The steelpan and its culture belongs to Trinidadians, all Trinidadians, and of course Tobagonians.
We cannot on one hand refer to the instrument as our national instrument , and yet have it claimed by or even identified with one ethnic group that makes up less than forty percent of the nation’s population.
It is therefore extremely disturbing to me to see arguments made to support or sometimes even disparage the art-form purely based on racial identity.
This is extremely unproductive, and the worse sort of identity politics.
The major problems affecting the steelbands of Trinidad today are not problems of ethnicity or skin color, though historically class and race have been impediments to progress.
They are the struggles of an art-form that emerged from the poorest, least educated segments of our society, that is still trying to find itself, and it’s not easy.
And a large part of the blame lies in the fact that we’ve not yet fully learnt how to adequately and efficiently manage our affairs.
But in spite of all this, we have managed to make our mark, where the artform is recognized, studied and appreciated, and the instruments played all over this planet.
As Trinidadians, we can be extremely proud of our creation, the steelpan.
But as Trinis, we all share in responsibility for its growth and survival, and therefore in the blame for its current stagnation , and all the blame (or credit) cannot go to one ethnic group.
True, it came out of the urban areas of T&T, at a time when the majority of the Indian population were rural.
And , one cannot deny its African roots ( like most modern music- rock and roll , jazz , r&b, etc.)
Also , we know that Indian leaders have disparaged steelbands, and discouraged their youths from participation ( like middle class parents, back in the day).
I remember, though that the few non-Africans that lived in the neighborhoods were just as involved in the local steelband and its culture as anyone else, resulting in a number of significant contributors to the art-form.
I’ve been attracted to the steelband since I was a child in the fifties and, at least in south there have always been Indians involved, so it was more about neighborhood than ethnicity, and if there was a steelband in the area, neighborhood youths were involved regardless.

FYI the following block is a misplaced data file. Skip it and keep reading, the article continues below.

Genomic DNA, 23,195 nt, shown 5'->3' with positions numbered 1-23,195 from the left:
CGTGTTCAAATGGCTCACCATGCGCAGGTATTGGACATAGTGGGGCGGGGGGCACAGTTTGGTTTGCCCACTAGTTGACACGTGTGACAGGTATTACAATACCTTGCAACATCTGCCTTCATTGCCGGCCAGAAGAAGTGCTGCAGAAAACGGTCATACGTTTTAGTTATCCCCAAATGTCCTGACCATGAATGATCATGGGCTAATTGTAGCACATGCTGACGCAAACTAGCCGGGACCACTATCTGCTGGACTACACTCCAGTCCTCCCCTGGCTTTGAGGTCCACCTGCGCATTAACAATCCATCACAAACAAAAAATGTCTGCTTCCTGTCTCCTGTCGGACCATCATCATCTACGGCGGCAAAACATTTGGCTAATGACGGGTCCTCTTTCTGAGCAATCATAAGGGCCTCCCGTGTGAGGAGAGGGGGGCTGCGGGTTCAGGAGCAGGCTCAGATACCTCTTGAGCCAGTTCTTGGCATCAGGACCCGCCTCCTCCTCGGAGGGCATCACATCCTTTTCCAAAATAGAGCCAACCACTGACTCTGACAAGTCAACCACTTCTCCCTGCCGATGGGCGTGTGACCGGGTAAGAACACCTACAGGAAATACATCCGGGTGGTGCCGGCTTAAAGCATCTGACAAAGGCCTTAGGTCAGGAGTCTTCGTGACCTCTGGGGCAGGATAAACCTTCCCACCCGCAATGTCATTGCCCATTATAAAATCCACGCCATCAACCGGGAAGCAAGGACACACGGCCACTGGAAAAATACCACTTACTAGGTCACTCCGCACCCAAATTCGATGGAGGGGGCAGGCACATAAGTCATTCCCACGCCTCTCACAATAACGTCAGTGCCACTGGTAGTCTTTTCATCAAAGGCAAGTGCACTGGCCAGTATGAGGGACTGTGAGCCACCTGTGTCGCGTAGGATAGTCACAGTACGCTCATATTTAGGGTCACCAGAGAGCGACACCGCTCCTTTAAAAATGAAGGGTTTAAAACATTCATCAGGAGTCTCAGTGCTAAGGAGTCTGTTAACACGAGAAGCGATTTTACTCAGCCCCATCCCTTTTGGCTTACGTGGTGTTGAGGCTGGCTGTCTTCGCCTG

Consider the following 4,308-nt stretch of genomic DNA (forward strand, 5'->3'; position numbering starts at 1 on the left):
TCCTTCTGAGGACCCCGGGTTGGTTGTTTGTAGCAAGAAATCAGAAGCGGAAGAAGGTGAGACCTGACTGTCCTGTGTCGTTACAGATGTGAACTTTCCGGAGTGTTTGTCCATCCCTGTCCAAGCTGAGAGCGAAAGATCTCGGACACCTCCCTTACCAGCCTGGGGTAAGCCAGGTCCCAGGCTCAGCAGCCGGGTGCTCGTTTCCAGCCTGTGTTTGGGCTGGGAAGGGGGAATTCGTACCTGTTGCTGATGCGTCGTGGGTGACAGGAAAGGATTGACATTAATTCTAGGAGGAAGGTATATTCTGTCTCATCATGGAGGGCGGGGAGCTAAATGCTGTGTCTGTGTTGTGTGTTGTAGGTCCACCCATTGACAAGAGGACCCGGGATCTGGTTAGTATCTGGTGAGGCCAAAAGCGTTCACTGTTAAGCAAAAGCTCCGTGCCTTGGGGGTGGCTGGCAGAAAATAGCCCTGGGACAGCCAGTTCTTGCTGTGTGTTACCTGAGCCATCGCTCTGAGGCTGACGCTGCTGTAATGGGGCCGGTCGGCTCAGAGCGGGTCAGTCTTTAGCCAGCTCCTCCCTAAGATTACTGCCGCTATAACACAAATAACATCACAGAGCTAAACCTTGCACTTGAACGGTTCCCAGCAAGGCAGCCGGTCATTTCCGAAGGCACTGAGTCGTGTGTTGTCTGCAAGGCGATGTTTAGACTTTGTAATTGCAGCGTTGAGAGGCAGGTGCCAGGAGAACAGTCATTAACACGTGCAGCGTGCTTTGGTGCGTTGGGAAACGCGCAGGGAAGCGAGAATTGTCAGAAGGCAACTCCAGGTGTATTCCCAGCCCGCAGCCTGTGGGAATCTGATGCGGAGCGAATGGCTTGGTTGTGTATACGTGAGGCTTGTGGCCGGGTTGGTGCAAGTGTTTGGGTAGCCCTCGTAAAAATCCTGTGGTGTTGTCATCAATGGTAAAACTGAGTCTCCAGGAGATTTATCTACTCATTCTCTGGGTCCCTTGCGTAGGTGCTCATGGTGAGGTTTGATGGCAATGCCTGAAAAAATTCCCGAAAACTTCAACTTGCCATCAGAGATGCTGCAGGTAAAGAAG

For example, Broadway Hatters had the Beharrys in the fifties and later the Achaibas; Seabees of the fifties and later Trinidad Maestros had the Lalsingh’s.
Gondoliers steelband was a struggling group of Market Boys that became successful when they got leadership and a place to practice courtesy the Mohammed’s , and that ended when they were evicted because of their badjohn tendencies and Cavaliers were formed, led by Bobby Mohammed.
And I would be remiss if I failed to mention the impressive artistic contributions of legendary arranger Jit Samaroo and his family, and the impact they have had on the style and sound of steelband music as an instrumental music genre.
There are many examples of Indian contributions to the art form, financially and otherwise but unfortunately this has been downplayed because of racism, especially that of some Indian cultural, social and political leaders and because of an Afrocentric ideology of some.
Indians, mixed race Trinidadians and others have been involved in the art form from the beginning and to deny that is to deny our history.
And in my experience the panyards of T&T have always welcomed anyone who wanted to join, and learn to play, even in the badjohn days.
The steelband is the most significant part of Trinidad’s culture, with the most potential for contribution to the nation’s tourist economy.
But it will take the involvement of all aspects of society, including the business sector.
Because the steelband is not an “Afro” thing.
It’s a “Trini” thing.